Google has always had a problem when it comes to service-area businesses and its Google My Business listing service. I hate to say it, but overwhelming evidence seems to support various conspiracy theories that Google hates service-area businesses.
Lately, there’s been a ton of hoopla about the changes and updates Google has been making to it’s Google My Business listing service, but nobody is mentioning a serious issue that’s been happening for service-area businesses for at least 6 weeks now. It’s a problem that Google has admitted to BizIQ is an issue not just for some of our customers, but for some service-area businesses worldwide.
Google treats service-area types of businesses as if they’re bastard step-children. For example, service-area businesses have always had to jump through extra hoops when it comes to getting Google to verify their business for their Google My Business listings. Except for their more recent Local Services ads – formerly Home Services ads, Google behaves as if they’d like nothing more than for plumbers, electricians, consultants and other service-area businesses to just disappear. So what exactly is the huge elephant in the room that nobody is addressing while they instead focus on the same blog posts about the newest Google My Business features?
The Google Service-Area Business Verification Process for some businesses is broken & Google doesn’t seem to be doing anything.
BizIQ Local Listings Supervisor Danni Petersen first noticed some of our newest clients couldn’t be verified or edit their listings back in mid- April 2018. These clients all own service-area businesses, but their Google My Business listings were previously being managed by someone else. She’s made 25 calls to Google since then without any more information on when the problem will be fixed. Right now as many as 28 of our clients haven’t been able to verify or update their Google My Business listings and soon 8 more will be stuck in the same limbo.
Google representatives will only tell anyone who calls with this issue that their technical team is working on the issue and that both the technical and legal teams are not willing to create a temporary workaround or allow manual verifications of service-area businesses while the technical team works on getting the problem fixed. Their current solution is for businesses to wait until the problem is resolved.
Google has 2 sets of Google My Business Verification Processes – 1 for businesses with a physical location like a storefront and 1 for service-area businesses such as plumbers or consultants.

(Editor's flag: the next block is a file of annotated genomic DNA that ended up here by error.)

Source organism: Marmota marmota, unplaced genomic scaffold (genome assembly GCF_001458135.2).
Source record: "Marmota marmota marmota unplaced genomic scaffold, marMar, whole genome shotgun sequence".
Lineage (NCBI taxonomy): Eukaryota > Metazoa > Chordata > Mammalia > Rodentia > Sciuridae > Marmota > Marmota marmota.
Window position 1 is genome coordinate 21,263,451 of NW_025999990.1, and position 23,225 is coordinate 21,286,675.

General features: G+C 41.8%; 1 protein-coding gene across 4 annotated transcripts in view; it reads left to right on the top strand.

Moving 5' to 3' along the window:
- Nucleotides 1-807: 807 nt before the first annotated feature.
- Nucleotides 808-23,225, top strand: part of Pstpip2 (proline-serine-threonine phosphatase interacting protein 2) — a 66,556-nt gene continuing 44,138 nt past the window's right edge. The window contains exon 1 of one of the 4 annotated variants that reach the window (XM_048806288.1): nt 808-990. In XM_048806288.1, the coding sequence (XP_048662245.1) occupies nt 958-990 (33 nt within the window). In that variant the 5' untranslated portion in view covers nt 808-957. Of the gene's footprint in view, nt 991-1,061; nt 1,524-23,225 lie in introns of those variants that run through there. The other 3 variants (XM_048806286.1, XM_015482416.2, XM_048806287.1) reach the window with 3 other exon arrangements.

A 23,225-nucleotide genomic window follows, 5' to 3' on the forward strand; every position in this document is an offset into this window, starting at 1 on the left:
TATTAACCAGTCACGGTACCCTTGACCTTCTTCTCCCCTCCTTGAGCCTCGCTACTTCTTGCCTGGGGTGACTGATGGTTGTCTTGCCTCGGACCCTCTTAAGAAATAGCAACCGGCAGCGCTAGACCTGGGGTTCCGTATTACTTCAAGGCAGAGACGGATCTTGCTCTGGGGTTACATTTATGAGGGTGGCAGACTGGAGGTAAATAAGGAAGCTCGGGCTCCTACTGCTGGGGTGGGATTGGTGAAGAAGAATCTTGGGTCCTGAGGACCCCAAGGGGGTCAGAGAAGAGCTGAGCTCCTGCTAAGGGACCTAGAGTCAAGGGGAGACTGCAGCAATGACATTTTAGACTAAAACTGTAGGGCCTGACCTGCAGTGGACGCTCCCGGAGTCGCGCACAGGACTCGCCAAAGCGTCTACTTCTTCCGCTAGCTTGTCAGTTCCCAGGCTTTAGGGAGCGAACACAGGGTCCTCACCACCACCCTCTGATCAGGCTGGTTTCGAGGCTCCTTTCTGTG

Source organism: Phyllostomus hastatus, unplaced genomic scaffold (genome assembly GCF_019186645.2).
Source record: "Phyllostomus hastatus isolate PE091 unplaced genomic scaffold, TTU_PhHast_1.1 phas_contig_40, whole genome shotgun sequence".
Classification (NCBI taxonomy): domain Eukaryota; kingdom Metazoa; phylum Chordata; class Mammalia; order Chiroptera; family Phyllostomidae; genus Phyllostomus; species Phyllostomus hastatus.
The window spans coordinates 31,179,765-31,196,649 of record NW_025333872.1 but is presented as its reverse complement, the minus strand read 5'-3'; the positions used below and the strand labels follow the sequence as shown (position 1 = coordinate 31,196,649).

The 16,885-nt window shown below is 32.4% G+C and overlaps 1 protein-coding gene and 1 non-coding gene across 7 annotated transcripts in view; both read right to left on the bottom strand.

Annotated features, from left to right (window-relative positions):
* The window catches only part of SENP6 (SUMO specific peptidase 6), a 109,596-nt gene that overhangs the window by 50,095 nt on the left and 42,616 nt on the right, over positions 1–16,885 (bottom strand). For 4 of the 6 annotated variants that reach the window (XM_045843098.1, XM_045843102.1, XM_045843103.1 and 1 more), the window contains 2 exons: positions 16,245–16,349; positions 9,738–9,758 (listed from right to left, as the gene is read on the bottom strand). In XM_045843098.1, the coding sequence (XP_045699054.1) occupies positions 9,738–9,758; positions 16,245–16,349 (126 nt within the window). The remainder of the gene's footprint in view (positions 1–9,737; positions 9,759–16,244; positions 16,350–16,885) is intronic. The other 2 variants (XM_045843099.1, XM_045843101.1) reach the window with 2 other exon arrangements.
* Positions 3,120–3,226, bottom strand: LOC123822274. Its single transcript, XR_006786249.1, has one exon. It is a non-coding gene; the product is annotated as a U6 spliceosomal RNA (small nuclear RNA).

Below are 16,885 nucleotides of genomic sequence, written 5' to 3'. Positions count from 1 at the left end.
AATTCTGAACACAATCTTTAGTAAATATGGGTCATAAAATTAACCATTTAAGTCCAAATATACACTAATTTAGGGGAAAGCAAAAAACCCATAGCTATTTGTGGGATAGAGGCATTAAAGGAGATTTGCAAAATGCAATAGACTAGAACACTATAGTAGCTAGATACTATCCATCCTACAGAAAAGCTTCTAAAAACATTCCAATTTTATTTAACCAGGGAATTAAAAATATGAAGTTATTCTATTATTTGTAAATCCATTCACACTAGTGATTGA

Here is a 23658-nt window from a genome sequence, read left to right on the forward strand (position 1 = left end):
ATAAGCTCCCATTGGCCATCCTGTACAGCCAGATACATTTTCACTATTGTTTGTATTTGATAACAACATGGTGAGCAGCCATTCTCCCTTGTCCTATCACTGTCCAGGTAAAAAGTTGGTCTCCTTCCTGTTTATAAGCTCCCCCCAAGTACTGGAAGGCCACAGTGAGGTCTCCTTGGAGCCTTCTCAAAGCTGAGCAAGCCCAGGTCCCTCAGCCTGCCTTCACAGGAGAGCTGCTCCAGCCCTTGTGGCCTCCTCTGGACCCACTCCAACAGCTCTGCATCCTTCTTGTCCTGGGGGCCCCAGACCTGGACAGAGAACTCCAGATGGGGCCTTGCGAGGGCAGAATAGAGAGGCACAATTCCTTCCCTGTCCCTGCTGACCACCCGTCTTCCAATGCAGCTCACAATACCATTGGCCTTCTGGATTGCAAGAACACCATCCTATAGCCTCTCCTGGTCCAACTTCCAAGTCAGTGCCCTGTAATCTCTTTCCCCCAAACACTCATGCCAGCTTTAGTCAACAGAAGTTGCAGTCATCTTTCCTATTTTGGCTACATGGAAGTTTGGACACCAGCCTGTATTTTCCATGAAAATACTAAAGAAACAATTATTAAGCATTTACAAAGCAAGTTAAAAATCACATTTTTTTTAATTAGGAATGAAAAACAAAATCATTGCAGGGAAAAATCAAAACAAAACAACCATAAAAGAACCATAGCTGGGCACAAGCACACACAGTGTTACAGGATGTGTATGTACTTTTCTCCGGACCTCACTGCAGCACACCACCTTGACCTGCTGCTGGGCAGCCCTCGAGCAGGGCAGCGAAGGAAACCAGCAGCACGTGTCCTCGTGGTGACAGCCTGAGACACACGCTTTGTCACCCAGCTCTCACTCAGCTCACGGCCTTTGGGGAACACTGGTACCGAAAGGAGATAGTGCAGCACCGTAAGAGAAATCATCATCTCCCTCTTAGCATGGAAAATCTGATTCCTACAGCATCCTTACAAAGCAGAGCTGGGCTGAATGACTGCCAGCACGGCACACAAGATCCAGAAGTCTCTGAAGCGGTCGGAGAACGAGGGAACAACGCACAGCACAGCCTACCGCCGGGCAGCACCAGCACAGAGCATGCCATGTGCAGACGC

Google likes to paint its free Google My Business listings service like it’s extremely simple to use and easy to set up, all it takes to claim your free listing is to have Google verify your business. And for some types of businesses, ones that have actual storefronts, that messaging is true. If your business is a storefront type business the process is a quick 3 steps and takes about 8 days max by phone and maybe 30 days max by postcard. If there are any issues, Google can manually verify your business.
The Google My Business verification process for businesses with a physical location works like this:
- Send Google your request to claim your listing.
- Update your listing.
- Google Verifies your listing.
That’s all there is. No worries right? Sure, if you’re a store or a restaurant or a similar type of business. But what if you’re an electrician or a consultant with no “storefront?”
Both these businesses would be classified as service-area businesses. Google doesn’t seem to support or understand these types of businesses. That’s odd because Google itself is a service business. You can’t just go to Google stores and I’m pretty sure if you showed up at any Google headquarters, they’d treat as a security issue.
Their Google My Business listing verification process for your service-area business is very different.
When it works these are the steps:
- Send Google your request to claim your listing
- Update listing
- Sometimes another verification is needed
This process is much longer and can take up 60 days. Plus unlike storefront businesses, Google will no longer manually verify service-area businesses, even when their system breaks down which is what has been happening for the last 6 weeks for some of our clients who won service-area businesses.